It’s another morning in Connecticut, which means more roofs have collapsed from the hideous, crushing weight of snow sitting on top of them. This is getting to be a familiar pattern. Get up, check the paper, see the latest list of casualties. Today it was a gas station canopy, which just sort of… fell over. Good grief.

Death Snow


All of this means that, with our usual dose of Connecticut good cheer and optimism, we’re convinced that our own roofs will cave in very soon and kill us all. I was trying to get some sleep during a period of high winds yesterday, which always leads to a certain amount of house-based creaking and groaning. As I lay there, listening, I was convinced that every tiny noise was a harbinger of my own imminent demise.

House: *creak*
Me: Oh god. It’s finally happening. This is it. I haven’t even finished that book draft yet.
House: *creeeeeeeak*
Me: When the roof starts collapsing I’ll leap out and roll under the bed. Maybe I should do that now. Or would that just look silly?
House: …
Me: Or maybe I’m just paranoid.
House: *CREAK*
Me: “AAAAAA!”

I slept lightly, for some reason, which means I’m not in the best mood today. I don’t think anyone around here is, which means that this next week will be a perfect time to hear all about how the state is cutting back on services and raising taxes. If I were some clever editorial cartoonist or had any drawing talent, I could make a cartoon that showed the snow piling up on a building labeled “Connecticut” and label the snow “The Deficit.” Then maybe I could show Gov. Malloy below with a tiny roof rake saying something witty.

Like this but good


So to sum up the state of the state, everything is terrible, we have no money, it’s cold, and our roofs are all caving in. I’d wish for an early spring, but that would probably just mean a flood in my basement.

One of my enduring obsessions is maps–especially political maps. I exercised that obsession this weekend with a piece over at CT News Junkie about Connecticut’s fifth congressional district, which will have no incumbent running in it in 2012! Open congressional seats are the Loch Ness Monsters of Connecticut politics, so this is going to get interesting.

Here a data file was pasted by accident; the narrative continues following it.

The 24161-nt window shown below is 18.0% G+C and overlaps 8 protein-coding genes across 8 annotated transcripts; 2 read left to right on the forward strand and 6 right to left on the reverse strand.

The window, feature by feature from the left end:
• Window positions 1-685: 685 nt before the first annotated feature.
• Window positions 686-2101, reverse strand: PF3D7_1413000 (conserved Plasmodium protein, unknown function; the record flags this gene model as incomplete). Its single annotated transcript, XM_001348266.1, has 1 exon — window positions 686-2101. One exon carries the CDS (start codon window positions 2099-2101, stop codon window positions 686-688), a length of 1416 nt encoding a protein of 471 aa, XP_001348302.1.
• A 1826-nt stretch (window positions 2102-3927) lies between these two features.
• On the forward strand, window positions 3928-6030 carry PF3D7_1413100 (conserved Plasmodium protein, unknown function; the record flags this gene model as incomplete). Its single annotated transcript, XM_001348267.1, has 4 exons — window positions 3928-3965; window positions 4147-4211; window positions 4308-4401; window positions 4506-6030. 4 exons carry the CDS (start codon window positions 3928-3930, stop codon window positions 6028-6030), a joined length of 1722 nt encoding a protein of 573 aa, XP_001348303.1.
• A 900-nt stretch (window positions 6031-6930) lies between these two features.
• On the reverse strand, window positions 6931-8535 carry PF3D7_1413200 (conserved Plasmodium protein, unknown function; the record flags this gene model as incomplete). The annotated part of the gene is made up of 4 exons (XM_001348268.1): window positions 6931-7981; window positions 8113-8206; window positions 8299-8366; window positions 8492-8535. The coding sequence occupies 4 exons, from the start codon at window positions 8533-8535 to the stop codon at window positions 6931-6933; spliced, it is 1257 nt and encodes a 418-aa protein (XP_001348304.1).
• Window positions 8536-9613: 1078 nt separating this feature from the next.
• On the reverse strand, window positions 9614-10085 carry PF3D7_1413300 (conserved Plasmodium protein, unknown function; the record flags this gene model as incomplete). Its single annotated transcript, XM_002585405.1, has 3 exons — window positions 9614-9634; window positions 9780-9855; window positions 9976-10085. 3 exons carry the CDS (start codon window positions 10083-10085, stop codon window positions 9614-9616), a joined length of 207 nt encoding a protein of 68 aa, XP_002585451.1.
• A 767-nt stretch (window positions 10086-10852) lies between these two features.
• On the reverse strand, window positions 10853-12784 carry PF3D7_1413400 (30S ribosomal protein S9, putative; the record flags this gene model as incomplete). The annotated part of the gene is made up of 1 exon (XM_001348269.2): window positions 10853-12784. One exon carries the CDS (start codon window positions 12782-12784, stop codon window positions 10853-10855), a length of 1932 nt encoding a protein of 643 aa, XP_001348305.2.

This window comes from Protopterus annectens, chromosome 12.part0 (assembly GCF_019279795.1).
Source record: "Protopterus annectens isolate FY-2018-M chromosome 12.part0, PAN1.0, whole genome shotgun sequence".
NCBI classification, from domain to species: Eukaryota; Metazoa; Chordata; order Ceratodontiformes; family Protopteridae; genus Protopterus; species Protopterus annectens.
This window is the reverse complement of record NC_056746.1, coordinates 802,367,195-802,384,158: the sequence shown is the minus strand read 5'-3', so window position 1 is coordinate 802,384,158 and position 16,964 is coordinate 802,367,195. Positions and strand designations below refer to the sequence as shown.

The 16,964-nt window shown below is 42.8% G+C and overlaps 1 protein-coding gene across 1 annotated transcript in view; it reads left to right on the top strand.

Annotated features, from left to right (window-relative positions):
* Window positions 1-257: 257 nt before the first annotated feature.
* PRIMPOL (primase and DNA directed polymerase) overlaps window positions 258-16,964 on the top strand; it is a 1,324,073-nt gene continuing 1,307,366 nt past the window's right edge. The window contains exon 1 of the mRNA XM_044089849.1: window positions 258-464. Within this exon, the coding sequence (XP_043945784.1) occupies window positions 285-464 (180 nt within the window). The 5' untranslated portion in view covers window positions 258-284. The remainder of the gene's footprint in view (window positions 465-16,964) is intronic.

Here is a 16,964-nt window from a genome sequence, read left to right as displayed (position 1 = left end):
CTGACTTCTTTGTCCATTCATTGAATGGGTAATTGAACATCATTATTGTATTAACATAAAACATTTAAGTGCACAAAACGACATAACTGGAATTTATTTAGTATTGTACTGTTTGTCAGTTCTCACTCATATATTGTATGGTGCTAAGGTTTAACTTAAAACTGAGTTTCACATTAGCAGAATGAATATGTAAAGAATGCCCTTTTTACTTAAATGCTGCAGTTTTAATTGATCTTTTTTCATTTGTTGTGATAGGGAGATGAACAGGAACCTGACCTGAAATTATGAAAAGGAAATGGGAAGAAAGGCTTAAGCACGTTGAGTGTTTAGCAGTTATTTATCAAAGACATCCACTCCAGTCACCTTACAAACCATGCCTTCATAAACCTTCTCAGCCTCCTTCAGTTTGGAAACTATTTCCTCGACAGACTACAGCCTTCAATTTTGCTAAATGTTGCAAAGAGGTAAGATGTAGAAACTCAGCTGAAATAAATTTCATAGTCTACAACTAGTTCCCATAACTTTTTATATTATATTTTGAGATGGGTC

The maps are pretty cool for this one. I’ve put a bunch of Connecticut political maps up on my Flickr photostream.

Maps help me think about a place. I have many maps of various places in the BROKEN universe, as well as several of the fantasy worlds I’ve written about from time to time. I sometimes sketch maps for fun when I’m bored. I also find that when I’m reading a book, maps often help me visualize the world of the story. Christopher Tolkien’s maps of his father’s world are the stuff of legend, not only because of the quality, but because of the scope and style.

Maps also help me think about things politically. Sometimes maps can reveal patterns we didn’t know were there, and tell us something about why people are voting the way they are and how they might vote in the future. The 5th district maps in the CTNJ piece show a volatile district that sometimes–if not always–responds strongly to national political winds. An open seat in this district is really a toss-up, as I think Connecticut’s voters will come to realize more over the coming cycle.

How about you? Do you find maps, political, fictional or otherwise, to be useful? Do you have any favorite map sites (mine is Strange Maps)?


Susan Jane Bigelow’s Extrahuman Union

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THE SPARK